View Point

By Michael Jones

Friday, June 7, 1996


Upcoming tests stir suspicion
about U.S. nuclear policy

Last October the U.S. Department of Energy announced plans to conduct six "subcritical experiments" 900 feet underground at the Nevada Test Site. The first two experiments are planned for June 18 and Sept. 12 to be followed by four more in 1997.

These experiments will involve detonation of 50 to 500 pounds of explosives near plutonium and other materials used in nuclear weapons. But these tests are designed to prevent the initiation of the self-sustaining nuclear reaction which is necessary to produce a large explosive release of energy. Thus these experiments are much different from the nuclear weapons tests that have been done at the Nevada Test Site in the past.

Because the subcritical tests will not produce a self-sustaining nuclear reaction, the U.S. position is that they will comply with a "zero yield" Comprehensive Test Ban Treaty (CTBT). The Department of Energy contends that these tests are necessary to understand the effects of aging of materials used in nuclear weapons and thus to ensure the safety and reliability of U.S. nuclear weapons.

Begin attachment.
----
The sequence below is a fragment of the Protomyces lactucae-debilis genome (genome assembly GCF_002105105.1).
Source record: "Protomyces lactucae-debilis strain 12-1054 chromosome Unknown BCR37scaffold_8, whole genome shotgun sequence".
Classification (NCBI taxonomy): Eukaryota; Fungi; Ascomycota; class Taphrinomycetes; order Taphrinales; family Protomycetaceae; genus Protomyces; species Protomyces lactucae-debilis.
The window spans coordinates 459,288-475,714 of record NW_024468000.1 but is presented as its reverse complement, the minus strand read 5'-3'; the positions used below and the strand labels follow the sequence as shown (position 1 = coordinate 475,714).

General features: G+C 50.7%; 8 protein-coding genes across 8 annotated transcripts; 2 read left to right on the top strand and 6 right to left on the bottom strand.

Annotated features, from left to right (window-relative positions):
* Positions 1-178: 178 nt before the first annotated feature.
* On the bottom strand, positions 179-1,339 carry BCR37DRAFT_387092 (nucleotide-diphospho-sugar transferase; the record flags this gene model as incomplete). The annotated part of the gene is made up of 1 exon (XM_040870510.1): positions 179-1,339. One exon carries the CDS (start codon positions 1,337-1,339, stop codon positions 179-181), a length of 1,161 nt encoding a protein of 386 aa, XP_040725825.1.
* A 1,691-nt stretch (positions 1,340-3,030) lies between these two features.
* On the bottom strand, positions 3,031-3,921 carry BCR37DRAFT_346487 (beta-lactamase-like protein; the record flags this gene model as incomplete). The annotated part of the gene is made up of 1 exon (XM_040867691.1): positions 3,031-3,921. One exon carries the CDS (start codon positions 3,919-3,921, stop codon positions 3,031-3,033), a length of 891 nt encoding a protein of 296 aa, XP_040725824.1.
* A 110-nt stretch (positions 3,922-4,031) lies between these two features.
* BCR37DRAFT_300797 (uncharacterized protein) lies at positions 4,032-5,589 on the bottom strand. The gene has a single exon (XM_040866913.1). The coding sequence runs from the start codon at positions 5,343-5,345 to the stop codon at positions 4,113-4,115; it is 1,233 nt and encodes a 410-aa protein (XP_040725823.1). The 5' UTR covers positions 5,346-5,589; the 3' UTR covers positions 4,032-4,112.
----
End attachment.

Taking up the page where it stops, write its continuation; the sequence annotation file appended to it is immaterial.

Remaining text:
The experiments have several troublesome aspects. Doing these tests at the Nevada site, which is being maintained to retain the capability to resume nuclear weapons tests, raises suspicions that the United States is continuing to develop nuclear weapons. The subcritical tests will complicate verification of the CTBT because it will be difficult to distinguish them from those which produce small nuclear yields.

Having the first test during the last stage of negotiations on the CTBT raises doubts about the U.S. commitment to the treaty and could delay its completion.

Information scarce

The lack of detailed information about the planned tests leaves it unclear whether they are primarily relevant to reducing the possibility of accidental explosions (safety) or to maintaining confidence that aging nuclear weapons will perform as designed (reliability). There is also insufficient information to judge to what extent data from these experiments might be useful in designing new weapons.

At a meeting of the American Physical Society in May, during a session on the CTBT, there was a report by a member of the Jason group of scientists (a panel of scientists experienced with weapons-related technology) who had examined scientific and technical implications of a complete ban of nuclear testing.

This group concluded that the United States could support the "zero yield" option for the CTBT provided that facilities were maintained to allow experiments necessary to study properties of aging materials in U.S. nuclear weapons. I asked whether the subcritical experiments had been evaluated by the Jason group. The response indicated the group had not found any serious problems with these experiments, but had not spent much time analyzing them. Without more detailed information, it is not possible to make an independent evaluation.